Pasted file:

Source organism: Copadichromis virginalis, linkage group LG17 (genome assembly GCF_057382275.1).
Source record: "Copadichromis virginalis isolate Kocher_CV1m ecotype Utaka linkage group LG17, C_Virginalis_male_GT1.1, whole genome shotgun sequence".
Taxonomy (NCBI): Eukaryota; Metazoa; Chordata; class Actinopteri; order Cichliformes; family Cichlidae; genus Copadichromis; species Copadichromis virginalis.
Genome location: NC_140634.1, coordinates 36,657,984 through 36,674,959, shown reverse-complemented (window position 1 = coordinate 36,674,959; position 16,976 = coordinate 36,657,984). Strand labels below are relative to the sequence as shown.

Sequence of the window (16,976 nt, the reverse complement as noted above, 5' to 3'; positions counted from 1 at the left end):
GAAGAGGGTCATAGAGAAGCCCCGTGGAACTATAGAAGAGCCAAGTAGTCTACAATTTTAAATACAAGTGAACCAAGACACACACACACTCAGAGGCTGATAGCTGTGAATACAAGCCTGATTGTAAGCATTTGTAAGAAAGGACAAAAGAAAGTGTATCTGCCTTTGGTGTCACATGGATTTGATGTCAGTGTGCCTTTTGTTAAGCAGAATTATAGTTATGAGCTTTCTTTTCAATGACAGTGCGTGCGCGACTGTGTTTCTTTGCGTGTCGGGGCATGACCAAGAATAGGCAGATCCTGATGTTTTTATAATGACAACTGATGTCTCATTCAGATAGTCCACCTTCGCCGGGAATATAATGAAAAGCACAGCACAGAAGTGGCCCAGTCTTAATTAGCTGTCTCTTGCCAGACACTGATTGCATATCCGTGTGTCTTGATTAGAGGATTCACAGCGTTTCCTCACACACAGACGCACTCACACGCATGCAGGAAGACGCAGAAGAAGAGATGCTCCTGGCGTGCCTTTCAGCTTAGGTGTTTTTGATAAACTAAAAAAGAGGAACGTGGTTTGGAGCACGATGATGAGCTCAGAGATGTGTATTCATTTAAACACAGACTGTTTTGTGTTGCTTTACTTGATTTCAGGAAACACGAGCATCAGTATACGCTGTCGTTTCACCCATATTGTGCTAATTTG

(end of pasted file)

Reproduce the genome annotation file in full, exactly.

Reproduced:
Source organism: Copadichromis virginalis, linkage group LG17 (genome assembly GCF_057382275.1).
Source record: "Copadichromis virginalis isolate Kocher_CV1m ecotype Utaka linkage group LG17, C_Virginalis_male_GT1.1, whole genome shotgun sequence".
Taxonomy (NCBI): Eukaryota; Metazoa; Chordata; class Actinopteri; order Cichliformes; family Cichlidae; genus Copadichromis; species Copadichromis virginalis.
Genome location: NC_140634.1, coordinates 36,657,984 through 36,674,959, shown reverse-complemented (window position 1 = coordinate 36,674,959; position 16,976 = coordinate 36,657,984). Strand labels below are relative to the sequence as shown.

Sequence of the window (16,976 nt, the reverse complement as noted above, 5' to 3'; positions counted from 1 at the left end):
GAAGAGGGTCATAGAGAAGCCCCGTGGAACTATAGAAGAGCCAAGTAGTCTACAATTTTAAATACAAGTGAACCAAGACACACACACACTCAGAGGCTGATAGCTGTGAATACAAGCCTGATTGTAAGCATTTGTAAGAAAGGACAAAAGAAAGTGTATCTGCCTTTGGTGTCACATGGATTTGATGTCAGTGTGCCTTTTGTTAAGCAGAATTATAGTTATGAGCTTTCTTTTCAATGACAGTGCGTGCGCGACTGTGTTTCTTTGCGTGTCGGGGCATGACCAAGAATAGGCAGATCCTGATGTTTTTATAATGACAACTGATGTCTCATTCAGATAGTCCACCTTCGCCGGGAATATAATGAAAAGCACAGCACAGAAGTGGCCCAGTCTTAATTAGCTGTCTCTTGCCAGACACTGATTGCATATCCGTGTGTCTTGATTAGAGGATTCACAGCGTTTCCTCACACACAGACGCACTCACACGCATGCAGGAAGACGCAGAAGAAGAGATGCTCCTGGCGTGCCTTTCAGCTTAGGTGTTTTTGATAAACTAAAAAAGAGGAACGTGGTTTGGAGCACGATGATGAGCTCAGAGATGTGTATTCATTTAAACACAGACTGTTTTGTGTTGCTTTACTTGATTTCAGGAAACACGAGCATCAGTATACGCTGTCGTTTCACCCATATTGTGCTAATTTG